This sounds too good to be true, and it is. It is still much to early to say what this talk will actually lead to, or how the new paradigm which will rule international economic decision-making will look like. What he have seen so far in concrete terms, is a set of measures taken by the leading economies of the world to set aside huge amounts of money – literally trillions, and with more zeroes to them than most citizens can count – to prevent a total collapse of the banking system, including guarantees, capital infusions to distressed financial institutions and also direct government takeovers of banks to prevent their bankruptcy.
This may prevent the most feared collapse – although this is far from certain as yet – but without a follow-up of stringent and far-reaching reforms it will not prevent a repetition of the crisis we have seen in say 10 to 15 years time. And without active Keynesian intervention in the world economy we could be heading to at least as difficult and dangerous a recession as the one we experienced in the 30’s.
It would be comforting to think that we already have enough knowledge and experience to avoid this worst-case scenario, and as far as economics are concerned I would agree that we do, but staying alive in today’s world is much more complicated than that. I am referring to all the cumulated effects that human activities have had on our environment during the centuries that we have overstepped the boundaries of sustainable development. Now with climate change as the most urgent and biggest challenge finally breaking through into our consciousness we have had to recognize, that the way we have used scarce natural resources has not taken into account their non-renewability nor husbanded our renewable resources in a sustainable fashion.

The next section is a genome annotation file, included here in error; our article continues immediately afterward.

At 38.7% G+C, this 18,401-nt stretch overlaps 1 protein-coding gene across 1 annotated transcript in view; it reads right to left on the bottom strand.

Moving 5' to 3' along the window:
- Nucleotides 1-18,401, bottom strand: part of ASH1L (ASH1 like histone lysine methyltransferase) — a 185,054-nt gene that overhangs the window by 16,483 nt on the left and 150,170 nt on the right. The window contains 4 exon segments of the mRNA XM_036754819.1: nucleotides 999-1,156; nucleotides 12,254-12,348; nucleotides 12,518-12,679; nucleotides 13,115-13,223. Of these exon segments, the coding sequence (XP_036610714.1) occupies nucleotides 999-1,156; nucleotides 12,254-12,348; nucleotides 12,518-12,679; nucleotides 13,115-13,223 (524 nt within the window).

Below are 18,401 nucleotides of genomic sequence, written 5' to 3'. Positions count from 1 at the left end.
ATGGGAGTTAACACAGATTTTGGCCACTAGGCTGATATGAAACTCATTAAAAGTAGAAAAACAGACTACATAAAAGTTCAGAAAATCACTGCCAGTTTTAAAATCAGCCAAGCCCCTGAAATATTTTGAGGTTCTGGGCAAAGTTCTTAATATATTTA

We also have to recognize what is the most irreversible and far-reaching change we have experienced in our lifetime, namely the growth of the world’s population. Since the end of WWII we have seen the world’s population grow from 2,3 billion people to 6,3 billion today, and even if this growth looks like evening, there will be at least 9 – 10 billion people in the world before we can reach zero growth.
We are living in a world where mankind may have, at best, only a few decades time to change our ways to meet the standards of ecologically, socially and economically sustainable development. No-one can know for certain that we can succeed in this, or indeed if is any longer possible at all. I think it is vital to stress this, because as the world’s economic outlook darkens there will be increasing demands for ”re-estimating” at least ”postponing” our goals on stopping climate changes as they will be deemed too costly and harmful for economic recovery.
These appeals have to firmly rejected, as the economic consequences of continuing business-as-usual policies with increasing energy use, greenhouse gas emissions and other ecological hazards will in the not too long run be much more costly. And should someone recall Keynes’s famous dictum about all of us being dead in the long run, the difference is, that in today’s world this may apply not only to us personally, but to mankind as a whole already in what is commonly referred to as the foreseeable future.